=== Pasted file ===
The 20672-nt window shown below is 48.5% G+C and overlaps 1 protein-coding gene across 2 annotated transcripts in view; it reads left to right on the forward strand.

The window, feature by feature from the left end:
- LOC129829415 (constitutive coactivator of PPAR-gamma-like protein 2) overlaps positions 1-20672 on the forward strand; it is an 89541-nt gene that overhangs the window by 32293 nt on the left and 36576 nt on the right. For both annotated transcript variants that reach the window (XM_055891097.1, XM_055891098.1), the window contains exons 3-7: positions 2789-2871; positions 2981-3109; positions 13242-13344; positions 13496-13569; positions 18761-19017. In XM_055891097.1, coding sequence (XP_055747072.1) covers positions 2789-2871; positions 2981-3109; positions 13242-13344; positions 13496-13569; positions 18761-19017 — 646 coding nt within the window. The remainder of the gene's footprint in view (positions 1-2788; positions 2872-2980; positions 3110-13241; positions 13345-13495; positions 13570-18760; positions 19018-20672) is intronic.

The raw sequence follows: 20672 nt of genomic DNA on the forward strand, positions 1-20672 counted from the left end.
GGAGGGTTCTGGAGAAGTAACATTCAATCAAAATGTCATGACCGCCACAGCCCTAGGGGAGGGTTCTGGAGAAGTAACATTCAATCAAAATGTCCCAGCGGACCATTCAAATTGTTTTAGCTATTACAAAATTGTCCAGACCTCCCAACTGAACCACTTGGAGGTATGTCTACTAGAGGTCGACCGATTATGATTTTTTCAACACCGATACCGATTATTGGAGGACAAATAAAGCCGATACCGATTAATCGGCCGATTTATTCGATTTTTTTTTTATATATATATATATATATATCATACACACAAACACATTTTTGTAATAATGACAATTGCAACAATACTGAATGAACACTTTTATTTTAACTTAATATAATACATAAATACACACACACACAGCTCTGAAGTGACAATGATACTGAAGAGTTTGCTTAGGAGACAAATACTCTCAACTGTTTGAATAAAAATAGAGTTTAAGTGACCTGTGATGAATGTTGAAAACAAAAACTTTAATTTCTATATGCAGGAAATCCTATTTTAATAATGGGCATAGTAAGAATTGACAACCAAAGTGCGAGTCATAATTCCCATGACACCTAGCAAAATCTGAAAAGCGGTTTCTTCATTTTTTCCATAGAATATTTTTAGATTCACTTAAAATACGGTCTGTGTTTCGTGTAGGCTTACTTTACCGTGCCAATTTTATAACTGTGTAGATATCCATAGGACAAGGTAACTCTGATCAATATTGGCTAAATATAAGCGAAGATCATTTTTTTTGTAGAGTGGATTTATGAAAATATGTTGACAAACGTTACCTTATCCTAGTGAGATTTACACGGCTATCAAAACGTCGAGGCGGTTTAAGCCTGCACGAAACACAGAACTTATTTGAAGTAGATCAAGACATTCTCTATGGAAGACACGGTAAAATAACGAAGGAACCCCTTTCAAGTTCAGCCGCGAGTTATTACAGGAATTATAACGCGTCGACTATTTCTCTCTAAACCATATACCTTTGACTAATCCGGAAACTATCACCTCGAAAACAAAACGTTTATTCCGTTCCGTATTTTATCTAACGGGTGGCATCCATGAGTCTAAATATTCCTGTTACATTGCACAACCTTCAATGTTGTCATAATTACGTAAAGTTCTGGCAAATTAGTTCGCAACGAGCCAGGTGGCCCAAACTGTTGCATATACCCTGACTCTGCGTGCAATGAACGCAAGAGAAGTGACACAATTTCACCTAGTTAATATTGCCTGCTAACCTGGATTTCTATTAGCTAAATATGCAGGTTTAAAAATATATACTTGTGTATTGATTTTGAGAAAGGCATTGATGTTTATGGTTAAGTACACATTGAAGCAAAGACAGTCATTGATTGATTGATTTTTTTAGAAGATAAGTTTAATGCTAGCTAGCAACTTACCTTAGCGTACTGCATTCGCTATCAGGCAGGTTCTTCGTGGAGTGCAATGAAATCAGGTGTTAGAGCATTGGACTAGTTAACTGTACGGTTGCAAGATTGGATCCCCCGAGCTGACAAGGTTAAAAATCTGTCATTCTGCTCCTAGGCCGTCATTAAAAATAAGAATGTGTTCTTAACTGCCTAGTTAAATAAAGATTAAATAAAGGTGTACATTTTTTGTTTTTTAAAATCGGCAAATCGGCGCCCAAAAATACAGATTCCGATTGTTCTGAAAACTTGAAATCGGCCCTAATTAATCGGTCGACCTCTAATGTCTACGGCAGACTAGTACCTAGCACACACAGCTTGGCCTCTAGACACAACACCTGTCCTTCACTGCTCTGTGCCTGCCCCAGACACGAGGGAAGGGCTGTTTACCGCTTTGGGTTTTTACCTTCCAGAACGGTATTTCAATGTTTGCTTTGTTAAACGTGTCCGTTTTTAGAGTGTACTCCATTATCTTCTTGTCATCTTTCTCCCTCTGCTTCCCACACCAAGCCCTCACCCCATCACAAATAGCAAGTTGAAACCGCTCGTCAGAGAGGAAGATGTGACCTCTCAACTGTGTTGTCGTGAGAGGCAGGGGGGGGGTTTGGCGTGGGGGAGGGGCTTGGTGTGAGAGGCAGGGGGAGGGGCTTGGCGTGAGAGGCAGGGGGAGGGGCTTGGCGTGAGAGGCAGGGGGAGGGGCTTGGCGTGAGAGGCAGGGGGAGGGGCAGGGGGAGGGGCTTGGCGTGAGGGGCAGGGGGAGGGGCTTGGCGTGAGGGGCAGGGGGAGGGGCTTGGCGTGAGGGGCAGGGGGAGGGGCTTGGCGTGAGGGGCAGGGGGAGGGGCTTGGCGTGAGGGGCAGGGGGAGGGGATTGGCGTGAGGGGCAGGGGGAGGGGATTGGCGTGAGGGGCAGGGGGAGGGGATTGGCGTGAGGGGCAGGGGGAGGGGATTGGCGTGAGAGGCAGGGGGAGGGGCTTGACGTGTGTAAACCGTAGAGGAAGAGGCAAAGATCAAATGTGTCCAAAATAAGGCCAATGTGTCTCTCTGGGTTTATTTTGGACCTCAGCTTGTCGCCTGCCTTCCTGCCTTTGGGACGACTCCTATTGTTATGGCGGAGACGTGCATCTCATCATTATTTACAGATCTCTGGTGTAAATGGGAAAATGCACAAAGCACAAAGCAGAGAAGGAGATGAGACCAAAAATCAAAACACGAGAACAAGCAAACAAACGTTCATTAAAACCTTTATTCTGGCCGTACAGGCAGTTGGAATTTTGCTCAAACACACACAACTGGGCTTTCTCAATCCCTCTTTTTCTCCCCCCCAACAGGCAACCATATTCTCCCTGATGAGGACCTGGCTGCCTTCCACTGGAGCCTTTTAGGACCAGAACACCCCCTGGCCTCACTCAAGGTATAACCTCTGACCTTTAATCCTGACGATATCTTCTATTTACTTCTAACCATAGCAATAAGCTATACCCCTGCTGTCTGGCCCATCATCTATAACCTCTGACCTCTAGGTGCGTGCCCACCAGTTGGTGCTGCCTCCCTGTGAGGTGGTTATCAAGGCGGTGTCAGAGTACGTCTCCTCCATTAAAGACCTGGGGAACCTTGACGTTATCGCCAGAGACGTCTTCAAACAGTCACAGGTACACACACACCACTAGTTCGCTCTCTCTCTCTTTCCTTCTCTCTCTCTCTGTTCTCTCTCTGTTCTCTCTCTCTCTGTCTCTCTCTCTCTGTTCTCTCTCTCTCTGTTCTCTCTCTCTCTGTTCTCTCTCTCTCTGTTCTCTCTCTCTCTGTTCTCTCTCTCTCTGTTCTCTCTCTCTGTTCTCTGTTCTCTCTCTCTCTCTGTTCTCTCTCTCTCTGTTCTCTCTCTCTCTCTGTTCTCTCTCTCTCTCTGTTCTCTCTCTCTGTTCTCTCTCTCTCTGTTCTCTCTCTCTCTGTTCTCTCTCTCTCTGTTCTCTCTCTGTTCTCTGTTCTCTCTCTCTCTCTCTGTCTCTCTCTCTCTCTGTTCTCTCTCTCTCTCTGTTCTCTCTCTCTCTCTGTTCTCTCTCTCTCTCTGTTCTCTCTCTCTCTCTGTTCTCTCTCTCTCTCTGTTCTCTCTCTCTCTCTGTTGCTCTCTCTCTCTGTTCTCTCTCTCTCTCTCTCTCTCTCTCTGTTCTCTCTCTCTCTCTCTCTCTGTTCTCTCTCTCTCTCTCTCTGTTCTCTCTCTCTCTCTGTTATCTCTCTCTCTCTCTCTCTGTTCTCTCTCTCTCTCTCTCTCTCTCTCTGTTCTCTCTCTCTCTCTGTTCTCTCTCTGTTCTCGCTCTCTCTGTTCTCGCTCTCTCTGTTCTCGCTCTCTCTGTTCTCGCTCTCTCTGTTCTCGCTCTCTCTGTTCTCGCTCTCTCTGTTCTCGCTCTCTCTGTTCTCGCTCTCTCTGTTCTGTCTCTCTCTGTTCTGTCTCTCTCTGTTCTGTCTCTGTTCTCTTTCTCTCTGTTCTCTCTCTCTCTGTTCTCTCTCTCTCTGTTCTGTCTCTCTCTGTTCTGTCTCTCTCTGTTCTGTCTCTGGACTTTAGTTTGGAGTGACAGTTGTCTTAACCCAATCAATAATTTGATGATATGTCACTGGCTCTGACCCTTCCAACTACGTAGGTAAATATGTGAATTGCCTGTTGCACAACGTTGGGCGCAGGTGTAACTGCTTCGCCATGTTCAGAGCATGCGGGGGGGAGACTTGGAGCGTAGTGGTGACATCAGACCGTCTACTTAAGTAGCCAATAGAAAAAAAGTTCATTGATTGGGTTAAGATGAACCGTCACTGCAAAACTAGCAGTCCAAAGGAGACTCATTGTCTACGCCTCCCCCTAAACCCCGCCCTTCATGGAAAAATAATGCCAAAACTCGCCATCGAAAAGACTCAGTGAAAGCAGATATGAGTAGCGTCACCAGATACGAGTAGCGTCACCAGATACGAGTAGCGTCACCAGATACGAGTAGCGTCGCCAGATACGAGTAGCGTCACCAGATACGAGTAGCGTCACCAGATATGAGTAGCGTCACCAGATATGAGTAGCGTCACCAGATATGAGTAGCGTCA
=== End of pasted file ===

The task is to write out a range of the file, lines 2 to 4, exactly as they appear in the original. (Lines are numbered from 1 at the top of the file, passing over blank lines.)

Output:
The window, feature by feature from the left end:
- LOC129829415 (constitutive coactivator of PPAR-gamma-like protein 2) overlaps positions 1-20672 on the forward strand; it is an 89541-nt gene that overhangs the window by 32293 nt on the left and 36576 nt on the right. For both annotated transcript variants that reach the window (XM_055891097.1, XM_055891098.1), the window contains exons 3-7: positions 2789-2871; positions 2981-3109; positions 13242-13344; positions 13496-13569; positions 18761-19017. In XM_055891097.1, coding sequence (XP_055747072.1) covers positions 2789-2871; positions 2981-3109; positions 13242-13344; positions 13496-13569; positions 18761-19017 — 646 coding nt within the window. The remainder of the gene's footprint in view (positions 1-2788; positions 2872-2980; positions 3110-13241; positions 13345-13495; positions 13570-18760; positions 19018-20672) is intronic.

The raw sequence follows: 20672 nt of genomic DNA on the forward strand, positions 1-20672 counted from the left end.